What your Facebook “Likes” Really Say About You
We all know that Facebook has a history of playing fast and loose with its users’ personal data. By now, anyone who uses the social network (in other words, almost everyone who surfs the ‘net at this point) knows that whatever data they put on the social site is likely to end up in the hands of marketers.
But, what if I were to tell you that it’s not just what you post or share, but what you do that could be revealing intimate details about who you are?
I’m not talking about visiting suspicious websites, or signing up for services or apps which are then given free reign of your personal information. I’m talking about the simple act of Liking a page, person, brand…whatever. What you Like says as much about you as what you actually write down and share. It all comes down to something known as unstructured or “Big” data, and the analysis of the information provided through it.
Analytics has become a pretty big deal in the business world of late. There’s a metric (measurement method, essentially) for pretty much everything that anyone’s ever thought might be important. Everybody’s convinced that data analysis will help business professionals make better, more informed, more intelligent decisions. As a result, we’re constantly on the lookout for new information with which to inform ourselves; more data that we can turn to our advantage. That’s where unstructured data comes in.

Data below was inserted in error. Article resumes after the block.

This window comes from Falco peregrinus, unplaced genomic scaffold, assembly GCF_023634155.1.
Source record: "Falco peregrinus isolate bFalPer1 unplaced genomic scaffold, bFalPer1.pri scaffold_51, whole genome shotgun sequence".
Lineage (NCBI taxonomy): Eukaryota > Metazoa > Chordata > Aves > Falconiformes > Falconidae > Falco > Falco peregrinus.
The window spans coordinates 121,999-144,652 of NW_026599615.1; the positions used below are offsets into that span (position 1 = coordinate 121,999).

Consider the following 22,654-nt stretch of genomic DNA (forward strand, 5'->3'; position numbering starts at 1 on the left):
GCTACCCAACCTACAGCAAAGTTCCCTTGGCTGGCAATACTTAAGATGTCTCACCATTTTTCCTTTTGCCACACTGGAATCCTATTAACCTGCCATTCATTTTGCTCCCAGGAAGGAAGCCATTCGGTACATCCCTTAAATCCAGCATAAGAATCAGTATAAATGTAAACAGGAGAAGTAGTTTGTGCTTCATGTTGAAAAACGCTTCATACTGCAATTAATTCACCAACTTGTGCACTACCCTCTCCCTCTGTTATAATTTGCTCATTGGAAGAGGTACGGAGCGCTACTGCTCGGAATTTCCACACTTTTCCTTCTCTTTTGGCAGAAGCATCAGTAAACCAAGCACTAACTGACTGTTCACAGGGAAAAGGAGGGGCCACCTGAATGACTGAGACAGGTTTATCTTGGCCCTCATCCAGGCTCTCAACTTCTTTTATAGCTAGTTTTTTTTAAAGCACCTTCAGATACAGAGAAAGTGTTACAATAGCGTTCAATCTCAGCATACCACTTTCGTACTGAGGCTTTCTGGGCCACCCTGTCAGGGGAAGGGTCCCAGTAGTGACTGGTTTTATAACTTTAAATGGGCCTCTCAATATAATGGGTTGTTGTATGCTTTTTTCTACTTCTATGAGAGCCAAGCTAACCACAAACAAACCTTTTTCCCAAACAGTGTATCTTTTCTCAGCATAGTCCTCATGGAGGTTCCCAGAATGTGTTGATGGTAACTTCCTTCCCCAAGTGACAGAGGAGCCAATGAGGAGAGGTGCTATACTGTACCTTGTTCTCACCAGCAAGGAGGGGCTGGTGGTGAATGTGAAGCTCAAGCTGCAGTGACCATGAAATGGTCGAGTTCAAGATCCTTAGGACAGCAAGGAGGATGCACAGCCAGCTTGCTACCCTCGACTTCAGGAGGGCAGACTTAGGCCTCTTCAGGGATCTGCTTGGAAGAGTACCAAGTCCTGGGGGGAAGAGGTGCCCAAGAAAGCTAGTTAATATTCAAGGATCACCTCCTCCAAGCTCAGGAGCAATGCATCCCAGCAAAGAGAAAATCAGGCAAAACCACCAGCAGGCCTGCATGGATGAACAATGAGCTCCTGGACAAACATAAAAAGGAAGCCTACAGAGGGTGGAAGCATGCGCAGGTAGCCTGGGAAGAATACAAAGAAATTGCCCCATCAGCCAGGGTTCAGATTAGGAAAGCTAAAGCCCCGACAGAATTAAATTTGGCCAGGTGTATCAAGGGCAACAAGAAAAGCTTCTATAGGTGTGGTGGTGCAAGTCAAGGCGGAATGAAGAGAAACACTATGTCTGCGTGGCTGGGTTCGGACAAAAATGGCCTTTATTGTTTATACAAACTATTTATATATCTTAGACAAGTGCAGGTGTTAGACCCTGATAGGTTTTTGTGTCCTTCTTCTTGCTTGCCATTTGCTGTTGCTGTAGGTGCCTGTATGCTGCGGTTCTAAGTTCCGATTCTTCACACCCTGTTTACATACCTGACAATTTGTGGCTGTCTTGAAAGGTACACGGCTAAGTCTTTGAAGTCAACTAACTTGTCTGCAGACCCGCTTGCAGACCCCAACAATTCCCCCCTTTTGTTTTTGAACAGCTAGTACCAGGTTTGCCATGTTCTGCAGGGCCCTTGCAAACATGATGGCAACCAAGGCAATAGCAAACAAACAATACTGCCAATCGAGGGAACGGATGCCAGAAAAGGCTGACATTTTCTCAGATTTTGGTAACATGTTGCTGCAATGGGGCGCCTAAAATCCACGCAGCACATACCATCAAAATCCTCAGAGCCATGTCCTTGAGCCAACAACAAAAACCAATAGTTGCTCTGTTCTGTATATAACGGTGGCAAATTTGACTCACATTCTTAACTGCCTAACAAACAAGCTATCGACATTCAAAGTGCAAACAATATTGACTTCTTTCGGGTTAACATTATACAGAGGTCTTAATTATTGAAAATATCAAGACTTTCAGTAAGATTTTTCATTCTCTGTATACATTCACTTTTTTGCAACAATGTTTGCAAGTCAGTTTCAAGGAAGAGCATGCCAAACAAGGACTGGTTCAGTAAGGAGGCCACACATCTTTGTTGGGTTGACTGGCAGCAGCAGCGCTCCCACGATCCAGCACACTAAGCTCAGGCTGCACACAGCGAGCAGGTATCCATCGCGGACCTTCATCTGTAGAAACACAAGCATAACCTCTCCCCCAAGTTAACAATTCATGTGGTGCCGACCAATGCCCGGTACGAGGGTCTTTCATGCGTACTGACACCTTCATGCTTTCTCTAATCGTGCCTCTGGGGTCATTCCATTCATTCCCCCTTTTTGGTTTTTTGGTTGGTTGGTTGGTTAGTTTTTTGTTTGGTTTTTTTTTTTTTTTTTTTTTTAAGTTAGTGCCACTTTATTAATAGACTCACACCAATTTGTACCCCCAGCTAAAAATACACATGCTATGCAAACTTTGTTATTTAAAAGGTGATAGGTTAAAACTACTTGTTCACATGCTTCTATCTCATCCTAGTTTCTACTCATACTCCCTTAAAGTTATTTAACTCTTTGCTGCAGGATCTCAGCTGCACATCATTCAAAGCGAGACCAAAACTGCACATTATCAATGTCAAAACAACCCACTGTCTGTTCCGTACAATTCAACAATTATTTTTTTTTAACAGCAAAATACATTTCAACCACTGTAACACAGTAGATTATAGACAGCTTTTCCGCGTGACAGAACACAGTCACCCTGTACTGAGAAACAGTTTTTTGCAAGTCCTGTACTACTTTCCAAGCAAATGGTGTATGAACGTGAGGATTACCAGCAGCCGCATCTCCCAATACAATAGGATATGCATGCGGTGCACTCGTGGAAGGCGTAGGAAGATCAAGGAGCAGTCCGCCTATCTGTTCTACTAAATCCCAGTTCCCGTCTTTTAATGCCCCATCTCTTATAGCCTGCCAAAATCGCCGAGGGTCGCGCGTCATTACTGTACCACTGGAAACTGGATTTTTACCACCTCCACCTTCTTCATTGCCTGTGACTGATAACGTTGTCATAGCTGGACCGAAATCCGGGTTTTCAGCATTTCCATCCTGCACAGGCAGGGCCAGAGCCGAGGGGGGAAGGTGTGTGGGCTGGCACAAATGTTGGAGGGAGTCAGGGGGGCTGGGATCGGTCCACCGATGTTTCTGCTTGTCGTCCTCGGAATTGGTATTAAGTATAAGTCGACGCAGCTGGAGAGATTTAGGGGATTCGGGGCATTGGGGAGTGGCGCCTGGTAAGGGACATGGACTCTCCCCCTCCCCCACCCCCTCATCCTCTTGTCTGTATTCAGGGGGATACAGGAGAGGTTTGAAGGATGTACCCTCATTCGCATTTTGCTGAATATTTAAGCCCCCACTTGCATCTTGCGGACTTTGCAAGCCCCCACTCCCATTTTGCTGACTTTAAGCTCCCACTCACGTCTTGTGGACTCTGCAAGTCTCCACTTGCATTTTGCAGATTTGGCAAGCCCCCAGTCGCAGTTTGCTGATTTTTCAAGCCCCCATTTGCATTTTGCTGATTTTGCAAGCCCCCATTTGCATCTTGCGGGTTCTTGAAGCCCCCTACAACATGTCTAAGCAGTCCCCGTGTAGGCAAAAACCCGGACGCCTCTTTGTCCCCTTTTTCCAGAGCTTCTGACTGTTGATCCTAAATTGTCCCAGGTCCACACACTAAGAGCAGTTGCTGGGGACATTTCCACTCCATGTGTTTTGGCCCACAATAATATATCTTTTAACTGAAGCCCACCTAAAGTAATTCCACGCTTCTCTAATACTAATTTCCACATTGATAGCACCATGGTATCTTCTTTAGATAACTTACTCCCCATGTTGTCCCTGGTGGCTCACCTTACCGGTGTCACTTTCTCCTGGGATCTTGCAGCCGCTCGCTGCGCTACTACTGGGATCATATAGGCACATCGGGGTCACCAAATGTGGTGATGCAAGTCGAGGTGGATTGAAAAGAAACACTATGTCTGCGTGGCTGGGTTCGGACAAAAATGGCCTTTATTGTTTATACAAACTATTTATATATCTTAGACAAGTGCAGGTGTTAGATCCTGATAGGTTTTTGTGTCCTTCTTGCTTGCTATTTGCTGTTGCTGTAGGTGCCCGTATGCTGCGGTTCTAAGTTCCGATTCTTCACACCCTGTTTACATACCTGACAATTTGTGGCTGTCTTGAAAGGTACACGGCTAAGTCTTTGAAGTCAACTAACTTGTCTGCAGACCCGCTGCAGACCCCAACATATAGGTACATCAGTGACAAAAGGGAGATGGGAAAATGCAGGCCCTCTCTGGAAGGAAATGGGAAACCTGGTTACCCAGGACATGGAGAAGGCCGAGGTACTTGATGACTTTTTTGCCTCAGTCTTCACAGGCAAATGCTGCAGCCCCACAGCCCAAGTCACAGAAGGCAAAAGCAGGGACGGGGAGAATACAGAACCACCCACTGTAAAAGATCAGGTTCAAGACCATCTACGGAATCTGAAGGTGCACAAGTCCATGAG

Whenever someone does anything online, be it accessing a website, liking a page, or purchasing a product, that action becomes part of a teeming sea of information. This collection of user activity can be referred to as unstructured data, and business professionals are convinced that if they sift through it long enough, they’ll eventually find something useful.
Moving back to the topic at hand, in this case, the ‘useful information’ comes from analyzing a particular individual’s likes. It’s all a matter of laying out as much information as possible on the table and poring over it for patterns and commonalities. Eventually, these patterns will emerge, and it will become clear which particular type of individual likes a particular product. The more things you publicly “Like” on Facebook, the more complete a picture a savvy marketing professional can paint of you.
With this seemingly innocuous information, they can make some frighteningly accurate predictions. Once the algorithm (or data scientist, if the marketers are so equipped) has noticed a correlation between two things – for example, most twentysomethings like to drink – it can use that correlation for the purposes of predictive marketing. Everything from age, to race, to income, to marital status can be predicted. It’s not unerring, but it’s accurate enough that these predictions are trustworthy.
The most distressing part about all this is that it’s not necessarily even a human doing all the work: it’s an automated system categorizing us based simply on what we’ve clicked the “Like” button on. I heard someone paraphrase a quote from Fight Club once, referring to Facebook narcissism. The quote went something like “you are not how many likes you have.”
Someone tell that to marketers. They have reason to believe otherwise.